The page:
'Preimplantation Genetic Diagnosis 2018: Current Practice and Beyond', 9-10 November 2018
Page URL: https://www.bionews.org.uk/page_93226

Gene for a 'heavy heart' found in rodents

10 October 2011
Appeared in BioNews 628

A gene has been associated with thickening of the heart which increases chances of heart failure. Researchers at Imperial College London found that faults in the gene called endocuclease G or 'Endog' influences the thickness of the muscular heart wall, how effectively the heart pumps blood and how much fat accumulates in the heart.

Professor Stuart Cook, the study's lead researcher, said: 'Our study shows that the Endog gene, which was previously thought to be involved in cell death, actually plays an important role in the enlargement of the heart which can lead to heart failure and eventually death in the worst cases. We found that a faulty copy of this gene causes the heart to become thick and fatty, making it 'heavy' with poor function'.

'It does this by interfering with the heart cells' energy source – the mitochondria. Like any other muscle in our body, the heart needs energy to keep it pumping. If the mitochondria don't work properly, the heart struggles to make enough energy and the cells produce toxic by-products, called reactive oxidative species, which increase thickening of the heart wall', explained Professor Cook.

Previous research has linked heart wall thickening with several sections of the genetic code, but this study, published in the journal Nature, was the first to isolate a single gene using DNA sequencing approaches.

While the results were obtained from experiments in rodents, the researchers are optimistic that the gene will also be linked to heart function in humans. They are currently recruiting healthy men and women to take part in a study aiming to replicate the finding in humans.

Medical director of the British Heart Foundation, Professor Peter Weissberg, said: 'The finding could pave the way for new treatments to prevent the development of a heavy heart. Hopefully, in the future, we'll be able to target the root cause of some patients' heart conditions rather than treating the resulting symptoms'.

There is much room for improvement in current treatment for heart failure as up to 40 percent of people diagnosed with heart failure die within a year of diagnosis. Heart failure has a lower survival rate than many cancers and it affects more than 750,000 people in Britain alone.

SOURCES & REFERENCES
Endonuclease G is a novel determinant of cardiac hypertrophy and mitochondrial function
Nature |  5 October 2011
Having a 'heavy heart' that is more likely to fail may be in the genes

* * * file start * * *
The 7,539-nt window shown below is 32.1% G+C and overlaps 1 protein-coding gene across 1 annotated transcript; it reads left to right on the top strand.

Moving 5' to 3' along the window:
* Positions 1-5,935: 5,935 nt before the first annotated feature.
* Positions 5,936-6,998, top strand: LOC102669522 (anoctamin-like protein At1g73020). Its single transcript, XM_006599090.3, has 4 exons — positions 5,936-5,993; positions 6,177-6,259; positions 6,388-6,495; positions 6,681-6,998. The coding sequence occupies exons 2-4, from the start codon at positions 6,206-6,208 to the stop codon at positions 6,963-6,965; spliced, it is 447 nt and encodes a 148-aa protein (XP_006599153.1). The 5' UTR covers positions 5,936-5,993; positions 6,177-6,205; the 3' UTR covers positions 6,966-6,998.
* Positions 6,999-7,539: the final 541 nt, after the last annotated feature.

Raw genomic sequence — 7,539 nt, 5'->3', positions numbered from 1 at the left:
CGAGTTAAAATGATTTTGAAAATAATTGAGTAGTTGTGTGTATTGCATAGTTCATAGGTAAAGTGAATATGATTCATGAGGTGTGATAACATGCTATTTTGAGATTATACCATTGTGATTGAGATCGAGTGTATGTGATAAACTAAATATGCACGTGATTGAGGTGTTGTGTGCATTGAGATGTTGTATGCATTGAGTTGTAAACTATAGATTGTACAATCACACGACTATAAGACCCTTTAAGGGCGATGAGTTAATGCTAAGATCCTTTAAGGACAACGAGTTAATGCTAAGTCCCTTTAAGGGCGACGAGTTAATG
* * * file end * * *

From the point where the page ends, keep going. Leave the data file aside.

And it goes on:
Daily Mail |  5 October 2011
Scientists identify genetic link for a ‘heavy heart’
Imperial College London |  5 October 2011
The cause of a ‘heavy heart’
British Heart Foundation |  5 October 2011
RELATED ARTICLES FROM THE BIONEWS ARCHIVE
19 September 2011 - by Dr Zara Mahmoud 
Scientists have identified 29 regions of the genome associated with hypertension in people of European origin. Of these, 16 areas contained completely new genes, which had not been previously associated with the risk of developing high blood pressure....
12 September 2011 - by Rosie Beauchamp 
An Australian company has announced it has received regulatory approval from the European Medicines Agency (EMA) to begin phase II trials for its cardiovascular stem cell treatment, Revascor....
13 June 2011 - by Dr Sophie Pryor 
A naturally occurring protein can activate stem cells in mouse hearts, producing new muscle cells to replace the tissue damaged by a heart attack, UK scientists have found...
14 March 2011 - by MacKenna Roberts 
An international research consortium has discovered 13 new genetic markers and confirmed ten previously identified markers associated with heart disease. The study, one of the world's largest, more than doubles the known genetic risk factors for coronary artery disease, a common cause of heart attacks and strokes....
13 December 2010 - by Seil Collins 
A genetic testing service to identify people with Familial Hypercholesterolaemia (FH) is being rolled out across Wales. The service follows two successful FH testing pilots - one in England and one in Wales...
HAVE YOUR SAY
Log in to add a Comment.

By posting a comment you agree to abide by the BioNews terms and conditions


Syndicate this story - click here to enquire about using this story.